Partners in Care: A Way to Give and Receive
A physician who has late-stage multiple sclerosis is being helped by a kind Partners In Care (PIC) volunteer to adapt her computer for use with one hand so she can read journals on the Internet and maintain her certification. An older woman lives with her two daughters, ages 60-plus. One daughter is physically disabled and one is mentally disabled. The woman tells a Partners In Care volunteer that since her daughters are now members of PIC, she knows they will receive the transportation they need, so she feels they will be safe if she dies.
Despite all the budget cutbacks throughout the state and the nation, older adults are discovering new ways to transform the community. In February Partners In Care Maryland was honored by the National Council on Aging as one of only 14 programs in the nation with the potential to be a national program model for older adult volunteers.
What happens when we become too old or frail to drive to the grocery store or the doctor’s office? What do we do when arthritis makes it impossible to make the smallest repairs around the house or even to change a light bulb? What if our friends have moved or died and we don’t have family nearby to help us? PIC uses the tool of time-banking or service-exchange to build a community network of care around older adults, helping older adults to remain independent as long as possible in their own homes.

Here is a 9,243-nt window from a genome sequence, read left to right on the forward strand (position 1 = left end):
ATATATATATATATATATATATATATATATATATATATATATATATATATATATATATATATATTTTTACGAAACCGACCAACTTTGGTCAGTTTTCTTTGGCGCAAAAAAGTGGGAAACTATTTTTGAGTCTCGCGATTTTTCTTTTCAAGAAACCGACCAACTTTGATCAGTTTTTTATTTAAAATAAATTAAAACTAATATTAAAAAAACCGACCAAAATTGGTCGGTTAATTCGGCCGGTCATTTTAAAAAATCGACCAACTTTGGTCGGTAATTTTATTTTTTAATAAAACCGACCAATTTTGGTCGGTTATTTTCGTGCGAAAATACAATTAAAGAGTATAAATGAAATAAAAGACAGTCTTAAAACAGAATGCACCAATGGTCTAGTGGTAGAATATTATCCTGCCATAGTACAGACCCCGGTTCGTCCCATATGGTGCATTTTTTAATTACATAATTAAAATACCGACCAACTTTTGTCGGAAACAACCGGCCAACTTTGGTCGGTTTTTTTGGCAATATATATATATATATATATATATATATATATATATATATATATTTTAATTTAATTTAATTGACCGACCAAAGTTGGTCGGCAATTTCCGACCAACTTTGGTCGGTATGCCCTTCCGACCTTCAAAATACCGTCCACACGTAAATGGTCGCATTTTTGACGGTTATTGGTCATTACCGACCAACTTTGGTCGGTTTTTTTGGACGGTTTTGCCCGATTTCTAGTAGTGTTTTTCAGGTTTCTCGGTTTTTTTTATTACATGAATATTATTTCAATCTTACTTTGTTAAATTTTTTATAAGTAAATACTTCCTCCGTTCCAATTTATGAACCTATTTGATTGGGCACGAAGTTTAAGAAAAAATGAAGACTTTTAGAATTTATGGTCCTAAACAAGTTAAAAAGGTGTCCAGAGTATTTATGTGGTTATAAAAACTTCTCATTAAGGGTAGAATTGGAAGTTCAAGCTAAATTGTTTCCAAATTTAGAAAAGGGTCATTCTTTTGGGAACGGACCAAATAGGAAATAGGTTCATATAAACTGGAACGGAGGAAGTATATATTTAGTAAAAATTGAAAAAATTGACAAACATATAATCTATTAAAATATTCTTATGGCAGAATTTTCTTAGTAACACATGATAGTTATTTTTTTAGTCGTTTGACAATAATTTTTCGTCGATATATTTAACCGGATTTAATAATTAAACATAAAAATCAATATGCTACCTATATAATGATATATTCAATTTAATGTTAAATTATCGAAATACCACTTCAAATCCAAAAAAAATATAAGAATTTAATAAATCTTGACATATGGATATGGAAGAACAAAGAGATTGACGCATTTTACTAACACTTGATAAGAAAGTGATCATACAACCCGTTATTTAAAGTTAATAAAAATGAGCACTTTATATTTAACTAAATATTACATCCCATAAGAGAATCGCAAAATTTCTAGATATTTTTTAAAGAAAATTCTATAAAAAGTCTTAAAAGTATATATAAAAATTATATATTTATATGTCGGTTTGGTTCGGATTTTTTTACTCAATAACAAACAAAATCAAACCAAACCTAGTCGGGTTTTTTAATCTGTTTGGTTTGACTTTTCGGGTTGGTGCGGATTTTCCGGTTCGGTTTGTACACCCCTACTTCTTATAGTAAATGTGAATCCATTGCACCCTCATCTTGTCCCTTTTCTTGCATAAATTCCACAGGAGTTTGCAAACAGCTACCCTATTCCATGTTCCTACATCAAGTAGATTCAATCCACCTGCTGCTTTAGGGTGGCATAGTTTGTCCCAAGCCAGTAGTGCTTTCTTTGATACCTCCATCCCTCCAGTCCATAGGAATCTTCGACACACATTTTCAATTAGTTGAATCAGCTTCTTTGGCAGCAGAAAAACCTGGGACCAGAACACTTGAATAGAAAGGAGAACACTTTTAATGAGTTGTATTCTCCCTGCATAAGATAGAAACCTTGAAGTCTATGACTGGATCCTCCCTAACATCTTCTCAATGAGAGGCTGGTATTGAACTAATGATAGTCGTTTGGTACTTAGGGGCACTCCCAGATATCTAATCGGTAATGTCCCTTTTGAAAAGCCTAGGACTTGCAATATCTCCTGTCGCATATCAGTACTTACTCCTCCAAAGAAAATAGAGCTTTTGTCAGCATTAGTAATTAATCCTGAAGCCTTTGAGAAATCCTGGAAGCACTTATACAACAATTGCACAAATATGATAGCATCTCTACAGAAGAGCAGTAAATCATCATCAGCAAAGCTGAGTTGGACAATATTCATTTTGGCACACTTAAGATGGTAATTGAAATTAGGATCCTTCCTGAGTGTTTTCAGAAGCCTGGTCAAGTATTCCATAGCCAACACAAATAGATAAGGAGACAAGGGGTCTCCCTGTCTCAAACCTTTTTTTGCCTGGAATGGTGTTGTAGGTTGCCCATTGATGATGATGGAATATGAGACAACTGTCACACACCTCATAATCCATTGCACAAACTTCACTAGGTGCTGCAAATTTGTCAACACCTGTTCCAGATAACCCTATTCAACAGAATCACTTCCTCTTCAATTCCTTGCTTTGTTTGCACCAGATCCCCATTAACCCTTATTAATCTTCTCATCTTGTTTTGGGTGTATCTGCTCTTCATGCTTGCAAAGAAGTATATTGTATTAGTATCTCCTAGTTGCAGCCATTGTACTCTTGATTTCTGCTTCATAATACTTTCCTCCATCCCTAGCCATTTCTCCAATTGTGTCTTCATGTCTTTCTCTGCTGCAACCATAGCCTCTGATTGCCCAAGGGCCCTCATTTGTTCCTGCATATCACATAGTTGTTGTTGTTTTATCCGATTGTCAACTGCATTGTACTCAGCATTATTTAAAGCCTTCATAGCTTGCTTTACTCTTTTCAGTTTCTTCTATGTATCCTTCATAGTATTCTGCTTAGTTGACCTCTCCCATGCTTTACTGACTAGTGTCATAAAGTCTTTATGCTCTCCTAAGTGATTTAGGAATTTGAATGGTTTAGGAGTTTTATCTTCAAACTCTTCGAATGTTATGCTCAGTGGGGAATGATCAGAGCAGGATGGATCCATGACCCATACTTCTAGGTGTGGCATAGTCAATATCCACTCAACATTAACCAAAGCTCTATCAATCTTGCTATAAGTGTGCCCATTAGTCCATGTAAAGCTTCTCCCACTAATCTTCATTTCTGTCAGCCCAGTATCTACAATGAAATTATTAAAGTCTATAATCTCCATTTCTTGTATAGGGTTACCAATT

Many PIC volunteer members have almost made a career of helping others. The volunteers, using their own cars, provide rides, for example, to the doctor and to the grocery store, along with other assistance such as small handyman repairs. When projects are too big to do alone, groups are organized to get the work done. Some volunteers appear in the PIC office several times a week to pick up safety equipment that they then install for the elderly and disabled—from raised toilet seats to bathroom railings. Participants earn one credit for every hour spent assisting others. Those participants then use those credits to “pay” for services they themselves need. Everyone is called a “member” whether they are giving services or receiving services.
What began as a kitchen-table nonprofit has developed into a vital resource with 2,600 participants currently exchanging more than 20,000 hours of services each year in both Anne Arundel County and in Frederick. There are plans to expand throughout the state. Approximately 800 members are primarily volunteers while others are more likely to need assistance than to provide it.
The program, founded in Anne Arundel County in 1993, has dramatically improved the quality of life of isolated seniors — both from the social interaction and the sense of community. How can you help PIC? Visit or phone (410) 544-4800.

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